Privacy, Poverty, and Punishment: How Surveillance in the Social Safety Net Penalizes Poor Black Mothers (under contract with University of California Press)
In my first book manuscript, tentatively titled Privacy, Poverty, and Punishment (under contract at the University of California Press), I examine how the provision of poverty assistance has become increasingly surveillance-centered in its approach. As a consequence, despite the sharp rise of privacy concerns among Americans more broadly, poor people of color are continuously monitored and tracked as they seek help—effectively being forced to trade privacy for public assistance. This book argues that this routine denial of privacy is in fact a central, undertheorized aspect of the punitive turn in poverty governance. Drawing on ethnographic observation in social service outreach programs in the Sunnyside neighborhood in Houston, Texas, and in-depth interviews I conducted with 67 low-income African American mothers plus caseworkers, administrators, and service providers, Privacy, Poverty, and Punishment reveals the multi-dimensional costs of being constantly monitored in the process of seeking help.
The empirical chapters trace the symbolic and material consequences of losing privacy in three key domains: the home, the self, and intimate family relationships—all spaces where privacy is highly valued, and also spaces where state surveillance is pervasive in low-income Black mothers’ everyday lives. In each domain, I build the case for conceptualizing surveillance as a mechanism through which inequality is reproduced, and demonstrate that the systematic denial of privacy both reinforces symbolic marginalization and exacerbates material poverty. For example, being intensively surveilled at home through random inspections and surveillance cameras creates an environment devoid of privacy that mothers liken to being in prison, reinforcing racialized symbolic notions of presumptive Black criminality. But being constantly monitored at home also makes it more likely that mothers will be exposed breaking a rule—rendering them more vulnerable to the accrual of fees and ultimately eviction, exacerbating poverty. Far from passive recipients, mothers develop strategies to navigate and to resist what they perceive as an unjust system, including pushing back and advocating for their rights, performing cooperation in order to avoid confrontation with caseworkers, and selectively concealing information. I show that these strategies help mothers carve out pockets of privacy in the face of surveillance practices; however, some strategies also expose them to punitive sanctions, including the loss of critical benefits.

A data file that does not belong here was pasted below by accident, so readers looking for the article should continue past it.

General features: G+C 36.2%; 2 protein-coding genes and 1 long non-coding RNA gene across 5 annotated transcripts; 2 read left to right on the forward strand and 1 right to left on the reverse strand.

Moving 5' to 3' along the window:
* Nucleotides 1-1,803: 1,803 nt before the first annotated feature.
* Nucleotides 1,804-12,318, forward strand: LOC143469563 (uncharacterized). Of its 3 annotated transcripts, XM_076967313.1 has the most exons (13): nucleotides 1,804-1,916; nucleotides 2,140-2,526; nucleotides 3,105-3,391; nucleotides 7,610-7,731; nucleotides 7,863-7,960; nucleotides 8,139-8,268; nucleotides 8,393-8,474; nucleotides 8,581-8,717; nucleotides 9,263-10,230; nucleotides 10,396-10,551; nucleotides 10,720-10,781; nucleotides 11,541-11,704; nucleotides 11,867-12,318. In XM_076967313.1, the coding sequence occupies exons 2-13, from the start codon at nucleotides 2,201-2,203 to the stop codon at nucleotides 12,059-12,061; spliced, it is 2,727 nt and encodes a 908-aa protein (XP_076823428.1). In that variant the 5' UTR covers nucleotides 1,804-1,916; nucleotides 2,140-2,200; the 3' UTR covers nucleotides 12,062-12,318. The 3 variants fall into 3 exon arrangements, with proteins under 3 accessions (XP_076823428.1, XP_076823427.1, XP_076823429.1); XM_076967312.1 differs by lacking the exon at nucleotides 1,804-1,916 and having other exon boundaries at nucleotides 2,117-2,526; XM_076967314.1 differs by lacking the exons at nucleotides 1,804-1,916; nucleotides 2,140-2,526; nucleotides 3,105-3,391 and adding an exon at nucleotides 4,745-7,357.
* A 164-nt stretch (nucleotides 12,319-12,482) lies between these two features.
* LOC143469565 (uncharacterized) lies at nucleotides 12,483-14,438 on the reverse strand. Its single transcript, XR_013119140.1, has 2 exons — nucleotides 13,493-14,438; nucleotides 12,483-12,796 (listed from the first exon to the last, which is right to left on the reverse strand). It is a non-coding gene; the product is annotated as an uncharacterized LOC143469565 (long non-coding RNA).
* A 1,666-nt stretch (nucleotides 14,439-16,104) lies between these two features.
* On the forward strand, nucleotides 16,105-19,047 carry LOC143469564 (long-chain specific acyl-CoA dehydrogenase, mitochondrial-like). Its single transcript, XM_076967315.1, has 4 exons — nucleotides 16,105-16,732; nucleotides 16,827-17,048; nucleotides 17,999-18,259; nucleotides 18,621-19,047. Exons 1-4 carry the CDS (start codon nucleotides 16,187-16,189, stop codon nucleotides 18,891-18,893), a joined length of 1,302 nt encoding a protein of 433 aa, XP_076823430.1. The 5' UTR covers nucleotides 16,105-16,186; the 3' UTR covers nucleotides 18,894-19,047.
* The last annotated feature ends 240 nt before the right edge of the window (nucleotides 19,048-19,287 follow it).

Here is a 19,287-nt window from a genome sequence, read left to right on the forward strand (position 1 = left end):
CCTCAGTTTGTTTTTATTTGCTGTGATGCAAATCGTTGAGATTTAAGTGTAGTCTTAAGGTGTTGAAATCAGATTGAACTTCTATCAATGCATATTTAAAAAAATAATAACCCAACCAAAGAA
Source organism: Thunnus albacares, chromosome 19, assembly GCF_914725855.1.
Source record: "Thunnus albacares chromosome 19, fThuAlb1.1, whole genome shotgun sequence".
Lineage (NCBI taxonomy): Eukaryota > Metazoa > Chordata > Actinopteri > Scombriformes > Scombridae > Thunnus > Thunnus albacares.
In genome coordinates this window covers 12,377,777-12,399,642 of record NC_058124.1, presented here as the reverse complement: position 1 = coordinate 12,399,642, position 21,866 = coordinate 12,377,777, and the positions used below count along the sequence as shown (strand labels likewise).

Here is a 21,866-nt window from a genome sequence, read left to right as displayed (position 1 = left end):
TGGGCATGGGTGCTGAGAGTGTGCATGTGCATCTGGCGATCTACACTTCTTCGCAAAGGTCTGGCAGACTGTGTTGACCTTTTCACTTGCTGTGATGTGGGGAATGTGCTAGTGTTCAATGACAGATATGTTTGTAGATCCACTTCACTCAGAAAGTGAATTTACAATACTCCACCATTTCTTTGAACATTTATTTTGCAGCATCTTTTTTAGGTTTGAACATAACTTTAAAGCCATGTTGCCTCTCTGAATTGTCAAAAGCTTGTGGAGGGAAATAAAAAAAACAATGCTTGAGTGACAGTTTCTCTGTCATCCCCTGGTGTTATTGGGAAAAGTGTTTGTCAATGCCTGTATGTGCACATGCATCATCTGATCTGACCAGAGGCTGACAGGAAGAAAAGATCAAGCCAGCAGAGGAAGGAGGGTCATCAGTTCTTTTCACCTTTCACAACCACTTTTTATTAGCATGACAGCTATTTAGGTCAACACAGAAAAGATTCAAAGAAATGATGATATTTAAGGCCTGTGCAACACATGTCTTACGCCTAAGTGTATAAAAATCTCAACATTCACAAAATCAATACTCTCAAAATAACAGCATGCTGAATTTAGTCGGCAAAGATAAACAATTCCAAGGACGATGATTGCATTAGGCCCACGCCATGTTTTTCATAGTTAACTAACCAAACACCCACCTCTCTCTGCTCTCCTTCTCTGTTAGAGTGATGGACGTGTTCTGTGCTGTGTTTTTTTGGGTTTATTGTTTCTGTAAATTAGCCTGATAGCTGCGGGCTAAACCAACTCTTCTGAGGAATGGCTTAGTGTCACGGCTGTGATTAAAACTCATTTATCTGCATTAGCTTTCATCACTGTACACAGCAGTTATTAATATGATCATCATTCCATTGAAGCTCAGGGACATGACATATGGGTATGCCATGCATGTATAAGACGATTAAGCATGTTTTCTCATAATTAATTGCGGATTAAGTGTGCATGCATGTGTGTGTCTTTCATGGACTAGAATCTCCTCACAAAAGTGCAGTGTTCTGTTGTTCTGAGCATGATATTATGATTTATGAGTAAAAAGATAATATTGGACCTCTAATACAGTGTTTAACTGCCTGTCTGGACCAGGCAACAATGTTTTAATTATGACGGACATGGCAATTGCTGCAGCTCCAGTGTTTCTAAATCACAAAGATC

Welfare and urban poverty scholarship has shown how access to public assistance has long been racialized in ways that uniquely disadvantage and punish African American women. However, Privacy, Poverty and Punishment reveals the analytically distinct roles surveillance and privacy play in this process, and advances our understanding of the often invisible impacts of welfare policies. This book brings rich empirical data to bear on timely questions about how the poor make decisions about utilizing the social safety net, what privacy (and its loss) means for some of the most vulnerable members of society, and the consequences of the carceral logics infused into the delivery of public assistance. Ultimately, I argue that the denial of privacy to poor mothers of color in repeated interactions with representatives of the state results in diminished social citizenship for an already marginalized group. Privacy, Poverty, and Punishment pushes sociologists to take seriously what privacy—and its loss—means for those who are uniquely vulnerable to the state’s expression of power.